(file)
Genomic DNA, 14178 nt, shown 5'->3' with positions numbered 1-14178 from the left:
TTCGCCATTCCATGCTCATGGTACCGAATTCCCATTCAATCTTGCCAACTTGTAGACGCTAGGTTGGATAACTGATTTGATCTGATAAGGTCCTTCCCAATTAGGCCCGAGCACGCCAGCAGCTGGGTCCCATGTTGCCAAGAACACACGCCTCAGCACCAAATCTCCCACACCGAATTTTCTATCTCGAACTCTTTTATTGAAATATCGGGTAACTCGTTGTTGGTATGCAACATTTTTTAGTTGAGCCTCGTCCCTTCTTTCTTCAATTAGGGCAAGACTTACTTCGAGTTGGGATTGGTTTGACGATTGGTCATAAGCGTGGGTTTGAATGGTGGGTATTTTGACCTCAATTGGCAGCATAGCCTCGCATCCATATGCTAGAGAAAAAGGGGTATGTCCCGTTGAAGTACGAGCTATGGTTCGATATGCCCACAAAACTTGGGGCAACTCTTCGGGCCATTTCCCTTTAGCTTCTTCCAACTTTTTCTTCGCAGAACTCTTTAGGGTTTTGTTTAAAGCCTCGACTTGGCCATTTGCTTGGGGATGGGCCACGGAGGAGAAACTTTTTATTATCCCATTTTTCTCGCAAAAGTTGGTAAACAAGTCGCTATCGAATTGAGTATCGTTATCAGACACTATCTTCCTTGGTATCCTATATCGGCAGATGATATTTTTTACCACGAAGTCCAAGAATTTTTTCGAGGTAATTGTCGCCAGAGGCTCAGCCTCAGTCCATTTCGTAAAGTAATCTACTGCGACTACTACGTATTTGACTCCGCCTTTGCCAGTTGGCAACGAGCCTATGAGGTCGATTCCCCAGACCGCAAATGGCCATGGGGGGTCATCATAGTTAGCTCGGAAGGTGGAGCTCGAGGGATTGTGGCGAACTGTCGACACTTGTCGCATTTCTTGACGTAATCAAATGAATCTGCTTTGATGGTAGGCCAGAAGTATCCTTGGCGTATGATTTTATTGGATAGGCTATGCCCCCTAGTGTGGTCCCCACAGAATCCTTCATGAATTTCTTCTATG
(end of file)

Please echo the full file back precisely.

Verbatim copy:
Genomic DNA, 14178 nt, shown 5'->3' with positions numbered 1-14178 from the left:
TTCGCCATTCCATGCTCATGGTACCGAATTCCCATTCAATCTTGCCAACTTGTAGACGCTAGGTTGGATAACTGATTTGATCTGATAAGGTCCTTCCCAATTAGGCCCGAGCACGCCAGCAGCTGGGTCCCATGTTGCCAAGAACACACGCCTCAGCACCAAATCTCCCACACCGAATTTTCTATCTCGAACTCTTTTATTGAAATATCGGGTAACTCGTTGTTGGTATGCAACATTTTTTAGTTGAGCCTCGTCCCTTCTTTCTTCAATTAGGGCAAGACTTACTTCGAGTTGGGATTGGTTTGACGATTGGTCATAAGCGTGGGTTTGAATGGTGGGTATTTTGACCTCAATTGGCAGCATAGCCTCGCATCCATATGCTAGAGAAAAAGGGGTATGTCCCGTTGAAGTACGAGCTATGGTTCGATATGCCCACAAAACTTGGGGCAACTCTTCGGGCCATTTCCCTTTAGCTTCTTCCAACTTTTTCTTCGCAGAACTCTTTAGGGTTTTGTTTAAAGCCTCGACTTGGCCATTTGCTTGGGGATGGGCCACGGAGGAGAAACTTTTTATTATCCCATTTTTCTCGCAAAAGTTGGTAAACAAGTCGCTATCGAATTGAGTATCGTTATCAGACACTATCTTCCTTGGTATCCTATATCGGCAGATGATATTTTTTACCACGAAGTCCAAGAATTTTTTCGAGGTAATTGTCGCCAGAGGCTCAGCCTCAGTCCATTTCGTAAAGTAATCTACTGCGACTACTACGTATTTGACTCCGCCTTTGCCAGTTGGCAACGAGCCTATGAGGTCGATTCCCCAGACCGCAAATGGCCATGGGGGGTCATCATAGTTAGCTCGGAAGGTGGAGCTCGAGGGATTGTGGCGAACTGTCGACACTTGTCGCATTTCTTGACGTAATCAAATGAATCTGCTTTGATGGTAGGCCAGAAGTATCCTTGGCGTATGATTTTATTGGATAGGCTATGCCCCCTAGTGTGGTCCCCACAGAATCCTTCATGAATTTCTTCTATG